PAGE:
Brent Haywood: Good intentions don’t necessarily make good laws

Brent Haywood is a Dispute Resolution and Litigation Partner with Lindsays
Brent Haywood is a Dispute Resolution and Litigation Partner with Lindsays
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The recent vote to repeal the Offensive Behaviour at Football and Threatening Communications (Scotland) Act 2012 has shone the spotlight – again – on one of the Scottish Parliament’s less glorious attempts to do the right thing.

The Act was a well-intentioned bid to tackle sectarianism in Scotland, but in the words of MSP James Kelly who led the initiative to have it repealed, it was “a simplistic attempt to solve a complex problem”.

The Offensive Behaviour at Football and Threatening Communications (Scotland) Act 2012 law will be repealed. Picture; John Devlin

The Offensive Behaviour at Football and Threatening Communications (Scotland) Act 2012 law will be repealed. Picture; John Devlin

It was also a classic example of hastily-assembled, poorly-designed law-making.

Let’s leave aside the political issues around sectarianism, freedom of speech and human rights. They’re all important issues which the Scottish Parliament is right to address, but they’re not the issue we’re looking at here.

What we’re talking about is the problem of legislation that’s arbitrary, difficult to enforce, or has unintended consequences.

With the Offensive Behaviour at Football Act legislation, a major weakness was the lack of clarity over the threshold for offensive behaviour. Police and the courts struggled to determine whether or not behaviour was offensive or hateful, and therefore how to apply the law.

In addition, the law was arbitrary – in theory, singing the more robustly-worded lines of Flower of Scotland might be deemed ‘atmospheric’ at a rugby match, and a criminal offence at a football match.

Another example of problematic law-making is the Land and Building Transaction Tax (or LBTT) which contributed to the slowing of the housing market in Scotland.

As a result, many families on the middle rungs of the property ladder are unable to move, and the expected tax revenues have not materialised. It’s not a human rights issue, but it’s still poor policy-making.

I should emphasise here that there’s much to praise in the work of the Scottish Parliament. In fact, the repeal of the Offensive Behaviour at Football Act is itself worthy of praise. A bad law was put under the microscope and repealed – with MSPs from all opposition parties coming together to do so. This shows democracy working.

There are also excellent examples of the Scottish Parliament blazing a trail (in the UK context) on issues it cares about, with good results for society. The smoking ban and levy on plastic bags are good examples of this.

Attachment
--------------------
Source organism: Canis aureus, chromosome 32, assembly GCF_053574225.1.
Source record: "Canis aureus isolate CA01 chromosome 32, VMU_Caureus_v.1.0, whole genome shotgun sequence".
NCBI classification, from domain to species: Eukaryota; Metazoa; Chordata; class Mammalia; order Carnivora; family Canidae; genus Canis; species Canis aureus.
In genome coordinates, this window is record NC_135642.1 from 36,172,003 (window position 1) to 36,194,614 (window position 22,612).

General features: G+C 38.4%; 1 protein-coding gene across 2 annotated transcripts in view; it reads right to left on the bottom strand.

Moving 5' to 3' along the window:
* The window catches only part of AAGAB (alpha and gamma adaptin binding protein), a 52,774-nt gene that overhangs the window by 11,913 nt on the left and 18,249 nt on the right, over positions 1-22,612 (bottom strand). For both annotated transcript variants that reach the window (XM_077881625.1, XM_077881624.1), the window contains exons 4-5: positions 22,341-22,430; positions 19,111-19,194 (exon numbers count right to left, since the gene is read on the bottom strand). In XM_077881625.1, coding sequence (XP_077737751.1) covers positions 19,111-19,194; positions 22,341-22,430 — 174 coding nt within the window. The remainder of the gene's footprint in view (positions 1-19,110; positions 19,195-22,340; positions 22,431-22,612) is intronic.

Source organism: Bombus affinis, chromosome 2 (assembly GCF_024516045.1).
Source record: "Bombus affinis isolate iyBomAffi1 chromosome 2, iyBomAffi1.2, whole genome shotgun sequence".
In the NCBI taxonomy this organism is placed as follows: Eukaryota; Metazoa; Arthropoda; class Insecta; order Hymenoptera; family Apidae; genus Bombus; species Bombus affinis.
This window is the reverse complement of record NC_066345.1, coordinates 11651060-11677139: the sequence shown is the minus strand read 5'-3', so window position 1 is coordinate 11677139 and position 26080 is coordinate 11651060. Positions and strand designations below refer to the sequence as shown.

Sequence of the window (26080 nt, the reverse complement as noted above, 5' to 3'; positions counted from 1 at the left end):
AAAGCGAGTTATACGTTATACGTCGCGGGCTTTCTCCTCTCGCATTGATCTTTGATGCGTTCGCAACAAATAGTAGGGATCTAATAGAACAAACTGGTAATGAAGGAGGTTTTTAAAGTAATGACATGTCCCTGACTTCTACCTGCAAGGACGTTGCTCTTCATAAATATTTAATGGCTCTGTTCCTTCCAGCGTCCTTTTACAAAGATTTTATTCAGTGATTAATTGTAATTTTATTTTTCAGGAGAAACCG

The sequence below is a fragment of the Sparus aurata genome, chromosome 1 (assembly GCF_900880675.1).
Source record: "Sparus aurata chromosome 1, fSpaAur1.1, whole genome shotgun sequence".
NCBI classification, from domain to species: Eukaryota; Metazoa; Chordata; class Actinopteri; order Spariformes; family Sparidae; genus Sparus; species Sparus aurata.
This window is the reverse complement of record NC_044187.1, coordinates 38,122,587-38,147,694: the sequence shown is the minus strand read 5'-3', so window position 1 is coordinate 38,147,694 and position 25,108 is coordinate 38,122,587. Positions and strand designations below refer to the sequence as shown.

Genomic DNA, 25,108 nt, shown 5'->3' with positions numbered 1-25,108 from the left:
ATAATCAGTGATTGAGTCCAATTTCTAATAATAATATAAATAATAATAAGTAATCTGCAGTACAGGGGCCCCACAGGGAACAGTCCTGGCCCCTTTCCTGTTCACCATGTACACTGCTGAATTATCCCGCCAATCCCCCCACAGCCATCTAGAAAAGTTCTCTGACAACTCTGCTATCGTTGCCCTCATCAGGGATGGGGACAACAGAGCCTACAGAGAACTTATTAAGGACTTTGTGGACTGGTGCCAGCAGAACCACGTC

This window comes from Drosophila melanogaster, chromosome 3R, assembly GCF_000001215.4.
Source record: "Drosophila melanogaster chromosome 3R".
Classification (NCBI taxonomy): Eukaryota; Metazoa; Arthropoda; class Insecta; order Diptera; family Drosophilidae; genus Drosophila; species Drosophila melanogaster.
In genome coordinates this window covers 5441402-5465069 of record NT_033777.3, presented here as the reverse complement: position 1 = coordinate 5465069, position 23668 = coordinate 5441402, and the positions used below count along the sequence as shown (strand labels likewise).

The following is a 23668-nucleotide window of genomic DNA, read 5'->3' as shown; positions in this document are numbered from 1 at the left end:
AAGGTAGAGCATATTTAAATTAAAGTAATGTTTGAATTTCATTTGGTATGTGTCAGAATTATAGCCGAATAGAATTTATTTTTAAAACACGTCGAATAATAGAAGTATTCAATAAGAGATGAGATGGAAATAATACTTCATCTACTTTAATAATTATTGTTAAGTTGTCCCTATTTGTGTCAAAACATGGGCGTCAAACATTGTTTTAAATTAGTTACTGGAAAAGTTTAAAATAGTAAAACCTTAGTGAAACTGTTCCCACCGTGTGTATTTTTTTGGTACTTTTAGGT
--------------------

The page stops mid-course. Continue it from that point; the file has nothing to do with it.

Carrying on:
On human trafficking too, the Scottish Parliament is working effectively with relevant stakeholders to tackle the international nature of modern slavery, and try to make a difference.

But when MSPs put themselves out there on issues from sectarianism to human rights (and equally when legislating on more mundane issues), they have to ensure they make good law.

This is easier said than done. Our lawmakers are human, and very often generalists; with public resources stretched thin, they’re less likely than ever to have specialists on their staff who can advise them objectively.

But that’s no excuse, and we need to do better.

First, we need more robust scrutiny of legislation before implementation – not just by interest groups, but by experts and legal professionals, who can spot technical weaknesses or difficulties with implementation.

This is happening in some instances. For example, the review of hate crime legislation by Lord Bracadale, a senior member of the judiciary, is supported by an experienced reference group charged with providing expert scrutiny and ensuring that recommendations are “robust, holistic and achievable”.

Secondly, expert input and scrutiny should not be sacrificed to political expediency. The input of experts like Lord Bracadale and his reference group is only worthwhile if their advice is incorporated into the resulting legislation.

Thirdly, good lawmaking comes from collaboration and – to borrow a phrase from a worthy organisation called Collaborative Scotland – respectful dialogue.

The original aspirations for the Scottish Parliament emphasised consensus and a less adversarial and partisan style of law-making than that seen at Westminster. Recent practice suggests this ambition has been diluted, and we need to do better.

The Scottish Parliament is certainly not the only legislature to rush through laws or deliver unintended consequences. Far from it.

But to be a grown-up democracy, a role model for other parliaments, we need to improve our law-making. It’s not just a question of keeping Scottish lawyers happy, it’s about democracy and protecting the rights of individuals. This matters to all of us in Scotland.

Brent Haywood is a dispute resolution and litigation partner with Lindsays